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What Would It Take for You to Walk Away from Your Dream Job?

Apr 4, 2018

Imagine working for a large multi-national corporation with highly recognizable products and services used around the world. Now place yourself in your ideal role, working with a high performing and enjoyable team making more money than you’ve made at any time in your career. Add to this mix a supportive boss, high degree of flexibility in your work product and opportunities to make significant impacts in the operations of the organization.

After building this ideal scenario, what would it take for you to walk away from this environment? Would you counsel someone to leave such a fortunate situation to pursue their passion?

Outside of a life-changing event, I can’t think of too many reasons to leave an ideal position in search of something else.

And I recently found myself in the aforementioned position.

Throughout my career, I’ve focused on making five-year plans to manage short- and medium-term goals. This has helped me avoid jumping ship too early when things are less than ideal and helps me evaluate the long-term viability of new opportunities.

As I neared my fifth year with my employer, my wife and I developed a plan for the next five years with the company and what goals we planned to accomplish. Soon after making our plans, I had lunch with a former coworker in which he shared his recent career transition with me. I mentioned in passing that I always saw myself making a similar career change much later in life. Little did I know that sharing my thoughts during this meeting would set in motion a chain of events that radically changed my career plan.

I had always toyed with the idea of being a financial advisor but could never see leaving a predictable salary for a commission-based income which relied solely on my production. After much prayer and consideration, my wife and I agreed that leaving corporate America and launching into a new business was the right move for us.

We took the following steps to prepare for the transition:

Research and feedback.
 I met with multiple representatives from the new company to better understand the opportunity, potential pitfalls. and to identify key success factors. I also spent time with individuals who were no longer part of the industry and learned from their triumphs and challenges. At the recommendation of my then prospective employer, I held interviews with family, friends and coworkers to gauge their confidence in my ability to take on the new position. The frank and honest feedback was helpful in determining the practicality of my new business.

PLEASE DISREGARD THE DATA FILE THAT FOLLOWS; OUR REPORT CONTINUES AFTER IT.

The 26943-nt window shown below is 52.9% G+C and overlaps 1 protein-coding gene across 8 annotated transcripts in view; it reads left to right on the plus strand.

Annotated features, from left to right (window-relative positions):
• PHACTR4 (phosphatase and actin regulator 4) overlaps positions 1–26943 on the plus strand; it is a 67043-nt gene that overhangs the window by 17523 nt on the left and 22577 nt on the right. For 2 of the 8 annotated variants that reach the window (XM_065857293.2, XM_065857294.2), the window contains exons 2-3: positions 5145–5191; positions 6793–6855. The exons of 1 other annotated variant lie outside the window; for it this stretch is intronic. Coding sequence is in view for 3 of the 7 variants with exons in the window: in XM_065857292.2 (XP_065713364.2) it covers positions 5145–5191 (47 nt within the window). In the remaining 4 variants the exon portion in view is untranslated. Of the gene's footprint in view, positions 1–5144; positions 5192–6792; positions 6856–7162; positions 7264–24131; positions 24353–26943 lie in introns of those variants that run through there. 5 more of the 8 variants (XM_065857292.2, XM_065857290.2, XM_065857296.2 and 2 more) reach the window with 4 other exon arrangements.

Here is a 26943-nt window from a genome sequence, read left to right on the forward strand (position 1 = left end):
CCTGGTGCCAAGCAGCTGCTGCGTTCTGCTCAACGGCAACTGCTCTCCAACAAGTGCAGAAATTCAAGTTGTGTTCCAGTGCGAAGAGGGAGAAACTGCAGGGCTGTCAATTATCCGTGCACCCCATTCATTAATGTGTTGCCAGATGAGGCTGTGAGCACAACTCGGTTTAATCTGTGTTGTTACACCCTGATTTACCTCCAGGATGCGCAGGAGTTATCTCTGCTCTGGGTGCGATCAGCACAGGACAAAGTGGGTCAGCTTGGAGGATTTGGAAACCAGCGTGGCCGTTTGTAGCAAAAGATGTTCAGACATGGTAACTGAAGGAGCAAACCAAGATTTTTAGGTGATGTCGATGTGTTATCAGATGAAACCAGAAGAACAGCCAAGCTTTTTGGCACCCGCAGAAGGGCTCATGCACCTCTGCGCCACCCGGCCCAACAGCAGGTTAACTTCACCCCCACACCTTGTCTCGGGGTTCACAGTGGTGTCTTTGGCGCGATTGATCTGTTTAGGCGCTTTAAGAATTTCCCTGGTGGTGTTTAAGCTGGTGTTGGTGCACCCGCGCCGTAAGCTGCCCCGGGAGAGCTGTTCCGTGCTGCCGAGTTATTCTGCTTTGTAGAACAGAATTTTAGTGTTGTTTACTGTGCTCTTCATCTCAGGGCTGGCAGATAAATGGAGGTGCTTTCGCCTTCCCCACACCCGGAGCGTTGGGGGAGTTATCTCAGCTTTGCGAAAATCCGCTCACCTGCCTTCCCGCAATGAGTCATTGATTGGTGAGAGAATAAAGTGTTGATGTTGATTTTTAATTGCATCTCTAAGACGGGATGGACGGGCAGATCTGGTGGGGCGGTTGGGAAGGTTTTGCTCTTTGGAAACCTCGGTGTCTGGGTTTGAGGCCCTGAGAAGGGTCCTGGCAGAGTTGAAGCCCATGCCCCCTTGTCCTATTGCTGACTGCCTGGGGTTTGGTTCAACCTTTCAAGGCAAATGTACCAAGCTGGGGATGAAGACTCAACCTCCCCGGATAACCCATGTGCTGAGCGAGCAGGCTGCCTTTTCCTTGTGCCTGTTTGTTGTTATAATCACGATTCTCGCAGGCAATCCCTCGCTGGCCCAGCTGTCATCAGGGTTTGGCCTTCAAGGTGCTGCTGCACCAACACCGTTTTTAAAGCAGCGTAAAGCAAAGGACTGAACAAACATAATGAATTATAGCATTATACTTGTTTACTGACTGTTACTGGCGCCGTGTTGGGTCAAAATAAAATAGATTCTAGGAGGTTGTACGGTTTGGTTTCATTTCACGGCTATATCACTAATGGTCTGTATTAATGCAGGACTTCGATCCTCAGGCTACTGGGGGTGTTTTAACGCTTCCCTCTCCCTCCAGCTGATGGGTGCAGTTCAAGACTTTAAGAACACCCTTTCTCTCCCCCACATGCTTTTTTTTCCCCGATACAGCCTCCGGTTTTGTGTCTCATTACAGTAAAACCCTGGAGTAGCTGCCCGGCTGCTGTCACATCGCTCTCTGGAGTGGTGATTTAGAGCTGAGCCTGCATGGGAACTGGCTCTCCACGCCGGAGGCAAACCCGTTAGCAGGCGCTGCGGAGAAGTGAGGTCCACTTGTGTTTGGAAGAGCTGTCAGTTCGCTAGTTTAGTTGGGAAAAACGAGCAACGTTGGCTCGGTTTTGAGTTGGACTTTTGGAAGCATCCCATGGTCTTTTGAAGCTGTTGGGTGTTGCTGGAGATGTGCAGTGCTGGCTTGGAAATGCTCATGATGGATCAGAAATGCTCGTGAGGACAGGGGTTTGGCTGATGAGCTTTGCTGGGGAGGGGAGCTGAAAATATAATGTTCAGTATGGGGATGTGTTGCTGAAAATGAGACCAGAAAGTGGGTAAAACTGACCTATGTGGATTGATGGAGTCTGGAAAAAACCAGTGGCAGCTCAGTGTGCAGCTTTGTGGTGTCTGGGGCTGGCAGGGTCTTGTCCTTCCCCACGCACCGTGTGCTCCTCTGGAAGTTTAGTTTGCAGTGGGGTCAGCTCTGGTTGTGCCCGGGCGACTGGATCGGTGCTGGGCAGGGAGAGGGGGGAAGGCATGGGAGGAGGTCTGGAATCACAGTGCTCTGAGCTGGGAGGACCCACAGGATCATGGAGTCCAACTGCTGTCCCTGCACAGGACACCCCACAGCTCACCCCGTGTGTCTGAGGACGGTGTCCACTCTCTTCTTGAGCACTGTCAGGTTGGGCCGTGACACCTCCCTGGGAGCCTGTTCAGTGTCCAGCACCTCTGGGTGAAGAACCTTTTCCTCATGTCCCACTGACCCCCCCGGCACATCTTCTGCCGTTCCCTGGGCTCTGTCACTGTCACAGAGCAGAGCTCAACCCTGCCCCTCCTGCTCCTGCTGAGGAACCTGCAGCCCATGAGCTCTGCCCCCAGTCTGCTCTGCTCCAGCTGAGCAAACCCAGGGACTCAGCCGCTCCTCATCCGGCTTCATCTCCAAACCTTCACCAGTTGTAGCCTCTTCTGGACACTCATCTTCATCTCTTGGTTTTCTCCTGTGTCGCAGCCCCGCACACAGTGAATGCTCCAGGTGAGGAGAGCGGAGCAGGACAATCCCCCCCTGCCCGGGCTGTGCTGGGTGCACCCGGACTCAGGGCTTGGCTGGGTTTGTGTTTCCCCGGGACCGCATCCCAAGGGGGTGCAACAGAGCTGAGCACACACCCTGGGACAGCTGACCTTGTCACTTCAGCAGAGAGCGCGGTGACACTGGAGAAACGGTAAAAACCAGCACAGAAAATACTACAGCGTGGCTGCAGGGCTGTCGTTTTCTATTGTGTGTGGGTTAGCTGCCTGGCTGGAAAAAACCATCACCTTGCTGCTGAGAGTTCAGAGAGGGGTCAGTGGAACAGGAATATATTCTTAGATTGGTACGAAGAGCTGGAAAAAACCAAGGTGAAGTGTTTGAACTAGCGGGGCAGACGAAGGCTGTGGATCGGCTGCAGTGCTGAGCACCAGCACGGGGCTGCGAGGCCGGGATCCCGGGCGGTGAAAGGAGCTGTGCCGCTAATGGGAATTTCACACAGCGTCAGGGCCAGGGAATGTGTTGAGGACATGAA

Budget and projections.
 Since the new position is solely based on commissions, we developed a budget and projected expenses for the first year of operating the new business. We then spent the next several months building our savings to help navigate launching the business without serious disruptions to our quality of life. I also studied for and passed each of the exams required for my certifications prior to leaving my previous employer. These steps were critical and allowed me to immediately focus on serving customers and producing revenue with a lower level of anxiety.

Good exit strategy.
 I’ve always felt it important to leave any business relationship on good terms. I also had a sense of loyalty to my employer to make sure I left them in the best position possible moving forward. Once I cleared all my certification exams, I gave my boss one month notice of my plan to leave the company. This provided ample time to train my replacement and transition responsibilities. During my conversations with human resources, I made it clear that my decision to leave was not a reflection on any failings with my coworkers. To the contrary, the positive and engaging atmosphere provided by my colleagues made the decision to leave quite difficult. Leaving my employer amenably and maintaining positive relationships with my former colleagues has turned into positive business opportunities.

Building client base.
 Another major focus prior to launching out was building a base of prospective clients. During the interview process, my new employer required me to think through my network and develop an extensive list of contacts to work with. This helped me build a realistic pipeline and avoid a lack of activity early in my new venture. I held several casual meetings with members of my network and was surprised at the opportunities available within my sphere. In addition to building a contact list, I also built a business plan which allowed me to forecast revenue and adjust for various scenarios. Each quarter, I’m able to measure my actual results to my initial business plan and adjust items where needed.

Get going.
 After all the consultations and analysis, you eventually have to move forward and make the best decision you can with the information available. Since pursuing this dream job, we’ve truly enjoyed the process. The adage that you work harder when you work for yourself is true. Any fear that develops from being responsible for revenue production is offset by the rewards when revenue is produced. I have a much greater appreciation for entrepreneurs and for those mature enough to recognize that working independently is not for them. Thus far, I wouldn’t change anything in my process.

Prepare for the unexpected.
 We were surprised to find out that we’re expecting our third child. This new scenario was not included in any of my initial business plan iterations. Thankfully, our plans were built with enough flexibility to allow us to continue down our path without significant changes. I’m truly blessed with an amazingly supportive wife, family, friends and colleagues that continually encourage me and help propel my business forward.

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